Essays on American politics and foreign policy

By Donald E. Nuechterlein

Donald Nuechterlein is a political scientist and writer who resides near Charlottesville, Virginia. He is the author of numerous books on American politics and foreign policy, including

  • Defiant Superpower: The New American Hegemony, 2005
  • America Recommitted: A Superpower Assesses its Role in a Turbulent World, 2000
  • A Cold War Odyssey, 1997

INDEX CONTACT

Donald Nuechterlein

GERMANY: THEN AND NOW

JANUARY 2011

When the Navy sent me to Germany in early 1946 to join occupation forces in the defeated Third Reich, I was unprepared for the massive devastation the country's cities had sustained in the war. Arriving on a courier flight into Berlin, I couldn't see a roof on any building for nearly a mile around Tempelhof Airport. It was stunning.

After release from the Navy in Germany, I took a civilian job in Berlin at the U.S. military government headquarters (OMGUS). Berlin was then divided into four occupation sectors: American, British, Russian, and French. It was possible to drive anywhere in the city without showing a pass if you were in a military vehicle. One could drive right through the Brandenburg Gate, where the Soviet sector started.

I was lucky to be in the Nurnberg courtroom on October 1, 1946, when the top Nazis, including Herman Goering and Rudolf Hess, were sentenced for war crimes. Seeing those twenty pathetic-looking prisoners from a balcony seat, it was difficult to imagine that three years earlier they had dominated the entire European continent.

Now, sixty-five years later, Germany has emerged as an economic powerhouse and the most influential country in Europe. As the Economist observed recently: "The euro crisis shows starkly that power in the European Union has shifted from France to Germany." ("Power Shift," Dec. 11)

What accounts for this remarkable transformation of a totally defeated nation into Europe's most influential power? I suggest four factors.

Creation of constitutional democracy. In 1949, the three western powers--Britain, France and the United States--ended their occupation of western Germany and a new government in Bonn adopted a constitution based on democratic principles and individual rights. When the Soviet Union refused to allow the eastern zone to participate, Germany was divided into a democratic west and a communist east, and the Cold War began. Over the past sixty years, German democracy flourished and now includes the east, following the fall of the Berlin Wall in 1989. The capital was moved back to Berlin in 1991.

Reconciliation with France. In foreign policy, the Bonn government worked out a reconciliation arrangement with France in the 1950s that enabled the two countries to live in peace after fighting three costly wars in seventy years. France viewed rapprochement as a way to prevent a reemergence of German militarism, while Germany saw it as a means to rebuild its shattered economy and establish good relations with its neighbors, which remained fearful of it.

Promotion of European Union. Beginning with the Common Market in the 1960s and moving toward European Union in the 1990s, Western Europe pooled its economic and political resources to ensure that Germany remained a strong partner at a time when Bonn was under great pressure from Moscow to break loose from NATO and adopt a neutralist foreign policy. Although a social democratic German government toyed with the idea in the 1970s, a successor conservative one moved closer to NATO in the 1980s and joined in the allied effort to persuade Moscow to end the Cold War.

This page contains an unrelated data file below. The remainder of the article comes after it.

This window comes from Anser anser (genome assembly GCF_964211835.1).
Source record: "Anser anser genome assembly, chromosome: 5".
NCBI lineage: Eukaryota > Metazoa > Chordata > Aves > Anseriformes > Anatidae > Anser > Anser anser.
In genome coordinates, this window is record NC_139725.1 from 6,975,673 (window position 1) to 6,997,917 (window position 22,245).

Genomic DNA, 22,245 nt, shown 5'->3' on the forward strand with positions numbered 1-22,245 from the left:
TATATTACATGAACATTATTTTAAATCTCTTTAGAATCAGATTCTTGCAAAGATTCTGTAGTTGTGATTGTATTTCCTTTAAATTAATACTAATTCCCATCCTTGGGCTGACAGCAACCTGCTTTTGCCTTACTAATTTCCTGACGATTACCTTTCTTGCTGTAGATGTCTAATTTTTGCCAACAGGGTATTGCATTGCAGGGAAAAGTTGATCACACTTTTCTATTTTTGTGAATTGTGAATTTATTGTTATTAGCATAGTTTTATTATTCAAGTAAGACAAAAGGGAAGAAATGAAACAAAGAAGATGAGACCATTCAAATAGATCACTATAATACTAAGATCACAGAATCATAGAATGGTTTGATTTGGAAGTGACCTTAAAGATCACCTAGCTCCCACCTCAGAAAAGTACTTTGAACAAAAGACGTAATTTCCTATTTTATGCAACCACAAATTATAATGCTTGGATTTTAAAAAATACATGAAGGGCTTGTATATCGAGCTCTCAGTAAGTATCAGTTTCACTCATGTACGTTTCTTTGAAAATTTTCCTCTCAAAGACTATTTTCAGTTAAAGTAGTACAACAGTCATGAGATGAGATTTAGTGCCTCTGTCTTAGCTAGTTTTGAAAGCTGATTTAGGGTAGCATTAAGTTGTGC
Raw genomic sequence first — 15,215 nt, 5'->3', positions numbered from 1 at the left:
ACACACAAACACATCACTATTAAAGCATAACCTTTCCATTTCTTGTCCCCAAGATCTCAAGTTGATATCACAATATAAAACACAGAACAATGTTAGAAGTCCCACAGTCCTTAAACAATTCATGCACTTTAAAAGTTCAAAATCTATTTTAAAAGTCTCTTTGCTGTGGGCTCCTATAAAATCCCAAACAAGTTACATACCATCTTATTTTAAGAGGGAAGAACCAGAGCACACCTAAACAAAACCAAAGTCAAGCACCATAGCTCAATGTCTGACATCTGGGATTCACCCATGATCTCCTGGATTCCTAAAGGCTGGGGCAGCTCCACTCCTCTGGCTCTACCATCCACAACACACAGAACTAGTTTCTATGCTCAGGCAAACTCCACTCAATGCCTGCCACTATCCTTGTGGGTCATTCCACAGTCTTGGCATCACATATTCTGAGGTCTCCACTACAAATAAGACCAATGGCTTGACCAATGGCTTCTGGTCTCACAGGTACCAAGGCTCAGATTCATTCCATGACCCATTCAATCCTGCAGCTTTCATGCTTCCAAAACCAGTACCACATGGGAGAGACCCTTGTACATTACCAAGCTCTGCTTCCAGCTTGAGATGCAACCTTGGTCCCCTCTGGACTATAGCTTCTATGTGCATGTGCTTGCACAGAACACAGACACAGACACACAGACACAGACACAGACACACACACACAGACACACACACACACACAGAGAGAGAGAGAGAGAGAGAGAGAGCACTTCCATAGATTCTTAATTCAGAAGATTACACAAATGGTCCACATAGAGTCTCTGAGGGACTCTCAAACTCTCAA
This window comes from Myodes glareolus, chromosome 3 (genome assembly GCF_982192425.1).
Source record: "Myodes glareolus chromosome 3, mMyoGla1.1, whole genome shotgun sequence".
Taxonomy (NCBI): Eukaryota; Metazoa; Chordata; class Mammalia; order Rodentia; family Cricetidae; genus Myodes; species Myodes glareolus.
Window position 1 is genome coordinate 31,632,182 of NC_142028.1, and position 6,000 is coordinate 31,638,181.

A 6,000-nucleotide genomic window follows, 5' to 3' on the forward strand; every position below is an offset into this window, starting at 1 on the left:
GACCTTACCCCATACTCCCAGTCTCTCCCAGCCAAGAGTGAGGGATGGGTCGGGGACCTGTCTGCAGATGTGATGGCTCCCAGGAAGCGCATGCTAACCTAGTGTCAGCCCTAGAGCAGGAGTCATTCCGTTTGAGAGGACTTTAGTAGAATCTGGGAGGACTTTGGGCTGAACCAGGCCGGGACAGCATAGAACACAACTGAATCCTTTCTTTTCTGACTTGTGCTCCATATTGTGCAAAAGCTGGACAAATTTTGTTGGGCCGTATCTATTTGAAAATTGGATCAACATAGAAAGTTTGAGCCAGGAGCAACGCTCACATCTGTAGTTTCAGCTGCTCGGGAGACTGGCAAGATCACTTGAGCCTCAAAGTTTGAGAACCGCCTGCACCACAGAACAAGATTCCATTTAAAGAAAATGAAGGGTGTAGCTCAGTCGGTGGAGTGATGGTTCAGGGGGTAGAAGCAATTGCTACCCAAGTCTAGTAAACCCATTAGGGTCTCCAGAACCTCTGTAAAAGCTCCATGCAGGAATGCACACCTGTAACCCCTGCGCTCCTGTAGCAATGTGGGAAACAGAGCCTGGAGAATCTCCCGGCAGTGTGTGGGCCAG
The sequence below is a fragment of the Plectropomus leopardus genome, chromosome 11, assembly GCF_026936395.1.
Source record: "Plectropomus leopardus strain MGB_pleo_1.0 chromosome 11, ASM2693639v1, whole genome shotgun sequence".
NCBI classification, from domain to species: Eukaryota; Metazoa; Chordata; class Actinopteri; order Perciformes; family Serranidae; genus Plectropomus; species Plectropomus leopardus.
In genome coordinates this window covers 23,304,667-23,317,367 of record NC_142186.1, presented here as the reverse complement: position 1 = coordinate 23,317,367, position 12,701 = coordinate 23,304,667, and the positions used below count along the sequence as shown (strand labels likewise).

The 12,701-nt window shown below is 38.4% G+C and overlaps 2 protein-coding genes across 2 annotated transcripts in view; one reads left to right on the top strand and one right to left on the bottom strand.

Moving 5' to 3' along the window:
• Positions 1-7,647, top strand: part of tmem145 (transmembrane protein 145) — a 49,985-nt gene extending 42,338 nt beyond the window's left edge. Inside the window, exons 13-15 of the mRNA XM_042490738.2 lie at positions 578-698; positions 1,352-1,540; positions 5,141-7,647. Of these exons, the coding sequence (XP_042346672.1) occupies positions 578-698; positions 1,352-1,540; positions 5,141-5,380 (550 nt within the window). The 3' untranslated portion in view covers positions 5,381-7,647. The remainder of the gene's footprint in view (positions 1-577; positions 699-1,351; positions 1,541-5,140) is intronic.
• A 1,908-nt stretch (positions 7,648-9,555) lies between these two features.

Close alliance with Washington. In 1955, Washington persuaded the NATO allies to bring West Germany into the alliance and permit it to rebuild an army and air force. In return, the Bonn government agreed to let the United States and other allies establish military bases and station half a million troops along its border with East Germany. When the Berlin Wall fell, Washington supported Bonn's decision to absorb East Germany, even though Britain, France, and others feared a reunited Germany.

The euro crisis leads some observers to think that the entire fabric of European unity may be threatened. German chancellor, Angela Merkel, now holds the key. Even though the German public opposes "bailing out" countries such as Greece and Ireland whose governments failed to practice fiscal discipline, Merkel now appears to share French president Nikolas Sarkozy‘s view that saving the euro, and potentially the European Union, is in Germany's interest as much as it is in France's. British prime minister, David Cameron, seems to share that view even though Britain doesn't use the euro.

In the longer term, how will resurgent Germany, with its new economic and political power, view its national interests in Europe and the wider world?

Here the picture is a bit clouded. A strong argument can be made that after sixty years of progress toward economic and political stability and a huge increase in living standards, Germany will not abandon its close ties with other European countries but will continue to embrace plans for a more united and self-confident European Union.

The other possibility, less likely in my view, is a Germany that desires to go its own way and make Berlin a central power in Europe and beyond, perhaps forging a special relationship with Turkey, an emerging Middle East power, and gaining influence in that vital area.

Americans need to abandon the notion that this country can continue to play a major role in European affairs. That day has passed. But we can take pride that after sixty years we succeeded in persuading Europeans to stop making war and instead build a strong economic and political union. That is America's contribution to post-1945 history.

File last modified on Monday, 10-JAN-2010 10:05 AM EST

Feedback to Author